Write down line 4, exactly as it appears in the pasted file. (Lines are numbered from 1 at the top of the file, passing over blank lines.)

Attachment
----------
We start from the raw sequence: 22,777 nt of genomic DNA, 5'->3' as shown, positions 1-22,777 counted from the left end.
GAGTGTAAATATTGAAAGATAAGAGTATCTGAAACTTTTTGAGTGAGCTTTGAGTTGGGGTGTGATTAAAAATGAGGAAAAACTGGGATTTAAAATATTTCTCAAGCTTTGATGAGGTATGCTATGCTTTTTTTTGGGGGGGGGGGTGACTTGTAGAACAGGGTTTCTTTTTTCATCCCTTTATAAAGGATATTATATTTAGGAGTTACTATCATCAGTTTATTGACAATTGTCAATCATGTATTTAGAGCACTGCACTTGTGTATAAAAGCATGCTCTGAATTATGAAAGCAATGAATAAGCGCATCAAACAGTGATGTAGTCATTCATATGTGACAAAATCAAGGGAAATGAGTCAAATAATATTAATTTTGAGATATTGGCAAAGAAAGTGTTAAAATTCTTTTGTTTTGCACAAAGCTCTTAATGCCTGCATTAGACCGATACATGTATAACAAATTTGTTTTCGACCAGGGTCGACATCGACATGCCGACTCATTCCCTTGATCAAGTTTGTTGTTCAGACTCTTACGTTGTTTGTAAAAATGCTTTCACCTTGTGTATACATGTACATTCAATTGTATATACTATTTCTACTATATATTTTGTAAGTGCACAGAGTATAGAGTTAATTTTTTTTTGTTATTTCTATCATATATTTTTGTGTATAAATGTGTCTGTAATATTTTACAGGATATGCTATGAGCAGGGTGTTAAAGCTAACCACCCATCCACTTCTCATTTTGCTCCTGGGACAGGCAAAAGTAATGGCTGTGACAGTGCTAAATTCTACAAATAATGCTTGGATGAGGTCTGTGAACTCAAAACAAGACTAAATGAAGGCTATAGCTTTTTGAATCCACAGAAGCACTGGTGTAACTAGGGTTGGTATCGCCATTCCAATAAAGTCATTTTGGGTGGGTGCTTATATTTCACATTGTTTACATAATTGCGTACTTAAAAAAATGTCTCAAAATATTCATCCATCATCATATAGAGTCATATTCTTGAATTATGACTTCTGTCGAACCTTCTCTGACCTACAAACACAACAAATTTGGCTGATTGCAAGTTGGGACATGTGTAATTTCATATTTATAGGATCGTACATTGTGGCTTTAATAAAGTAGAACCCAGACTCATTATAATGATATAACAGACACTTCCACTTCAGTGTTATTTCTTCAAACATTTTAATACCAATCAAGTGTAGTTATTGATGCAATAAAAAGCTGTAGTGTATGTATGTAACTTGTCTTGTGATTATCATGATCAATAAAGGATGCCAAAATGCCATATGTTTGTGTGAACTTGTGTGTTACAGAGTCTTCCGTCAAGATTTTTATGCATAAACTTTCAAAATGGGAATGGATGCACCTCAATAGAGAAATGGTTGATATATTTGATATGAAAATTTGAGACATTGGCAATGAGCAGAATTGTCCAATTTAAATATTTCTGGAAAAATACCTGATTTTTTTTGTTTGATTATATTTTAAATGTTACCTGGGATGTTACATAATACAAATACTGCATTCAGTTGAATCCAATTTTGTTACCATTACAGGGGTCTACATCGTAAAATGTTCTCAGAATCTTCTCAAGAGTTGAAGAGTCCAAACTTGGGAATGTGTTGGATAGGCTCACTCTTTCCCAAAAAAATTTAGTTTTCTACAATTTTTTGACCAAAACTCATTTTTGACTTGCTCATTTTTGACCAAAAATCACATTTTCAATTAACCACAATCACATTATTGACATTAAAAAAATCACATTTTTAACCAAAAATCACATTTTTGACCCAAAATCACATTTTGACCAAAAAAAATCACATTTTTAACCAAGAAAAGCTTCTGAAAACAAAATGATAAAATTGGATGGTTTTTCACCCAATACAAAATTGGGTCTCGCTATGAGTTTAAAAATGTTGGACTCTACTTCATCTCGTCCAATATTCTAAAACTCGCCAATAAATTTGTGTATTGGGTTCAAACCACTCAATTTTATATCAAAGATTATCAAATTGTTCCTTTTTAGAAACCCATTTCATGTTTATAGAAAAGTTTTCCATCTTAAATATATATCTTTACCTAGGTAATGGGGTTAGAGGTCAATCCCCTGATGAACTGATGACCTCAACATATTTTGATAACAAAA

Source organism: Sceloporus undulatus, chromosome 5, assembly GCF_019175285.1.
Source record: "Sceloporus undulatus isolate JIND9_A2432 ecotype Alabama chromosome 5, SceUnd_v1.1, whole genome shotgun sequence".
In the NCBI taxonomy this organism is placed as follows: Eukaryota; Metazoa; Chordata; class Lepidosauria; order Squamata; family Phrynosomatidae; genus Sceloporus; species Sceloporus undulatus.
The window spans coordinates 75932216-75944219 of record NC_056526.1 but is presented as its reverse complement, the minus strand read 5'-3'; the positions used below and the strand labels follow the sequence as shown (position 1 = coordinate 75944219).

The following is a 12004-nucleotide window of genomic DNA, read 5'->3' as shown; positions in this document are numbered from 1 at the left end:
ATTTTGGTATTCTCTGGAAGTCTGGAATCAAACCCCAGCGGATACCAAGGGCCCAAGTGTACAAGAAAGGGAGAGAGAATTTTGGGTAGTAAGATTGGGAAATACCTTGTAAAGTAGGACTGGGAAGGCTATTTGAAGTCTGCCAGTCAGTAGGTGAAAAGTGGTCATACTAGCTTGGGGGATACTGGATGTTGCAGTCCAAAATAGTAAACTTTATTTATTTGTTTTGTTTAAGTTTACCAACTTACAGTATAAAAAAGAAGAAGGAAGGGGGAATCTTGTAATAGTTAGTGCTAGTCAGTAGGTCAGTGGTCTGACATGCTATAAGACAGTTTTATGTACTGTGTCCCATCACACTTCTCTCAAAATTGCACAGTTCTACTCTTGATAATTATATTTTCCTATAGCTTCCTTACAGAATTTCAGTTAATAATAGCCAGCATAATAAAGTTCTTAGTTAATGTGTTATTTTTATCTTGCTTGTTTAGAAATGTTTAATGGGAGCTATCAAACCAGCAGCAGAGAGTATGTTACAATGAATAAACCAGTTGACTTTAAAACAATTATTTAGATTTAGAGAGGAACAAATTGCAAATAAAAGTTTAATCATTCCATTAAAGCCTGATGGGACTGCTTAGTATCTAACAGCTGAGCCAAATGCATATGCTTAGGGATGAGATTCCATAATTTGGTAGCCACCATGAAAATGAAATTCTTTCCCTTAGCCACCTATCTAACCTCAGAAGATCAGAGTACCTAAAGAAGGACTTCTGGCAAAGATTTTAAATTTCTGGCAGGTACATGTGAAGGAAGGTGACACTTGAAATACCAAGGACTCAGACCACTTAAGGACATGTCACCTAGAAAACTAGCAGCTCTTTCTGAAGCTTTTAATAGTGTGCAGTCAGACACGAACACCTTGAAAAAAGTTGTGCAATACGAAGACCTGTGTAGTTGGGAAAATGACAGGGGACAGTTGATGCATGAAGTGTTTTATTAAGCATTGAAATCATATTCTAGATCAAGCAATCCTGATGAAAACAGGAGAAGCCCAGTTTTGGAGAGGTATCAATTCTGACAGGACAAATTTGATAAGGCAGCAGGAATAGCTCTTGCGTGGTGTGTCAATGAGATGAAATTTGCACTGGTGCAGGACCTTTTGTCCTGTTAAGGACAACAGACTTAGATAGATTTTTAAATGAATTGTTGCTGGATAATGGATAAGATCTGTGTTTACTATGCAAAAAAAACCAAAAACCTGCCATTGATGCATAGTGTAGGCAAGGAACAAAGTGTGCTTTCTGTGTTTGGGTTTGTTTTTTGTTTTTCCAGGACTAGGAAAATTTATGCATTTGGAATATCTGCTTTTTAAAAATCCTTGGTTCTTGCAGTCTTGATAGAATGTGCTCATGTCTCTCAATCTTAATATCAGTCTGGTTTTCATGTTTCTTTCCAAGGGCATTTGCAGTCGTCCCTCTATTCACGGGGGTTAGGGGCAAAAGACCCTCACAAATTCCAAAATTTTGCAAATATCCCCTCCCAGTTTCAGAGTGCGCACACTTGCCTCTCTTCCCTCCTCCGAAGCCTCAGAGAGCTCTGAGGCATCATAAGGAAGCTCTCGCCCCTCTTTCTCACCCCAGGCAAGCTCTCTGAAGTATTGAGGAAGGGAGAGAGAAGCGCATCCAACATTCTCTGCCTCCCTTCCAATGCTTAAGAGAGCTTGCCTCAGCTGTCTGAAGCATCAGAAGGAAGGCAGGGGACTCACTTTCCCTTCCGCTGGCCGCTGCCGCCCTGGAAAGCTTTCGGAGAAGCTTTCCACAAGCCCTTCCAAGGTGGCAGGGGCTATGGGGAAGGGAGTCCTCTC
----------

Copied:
Source record: "Sceloporus undulatus isolate JIND9_A2432 ecotype Alabama chromosome 5, SceUnd_v1.1, whole genome shotgun sequence".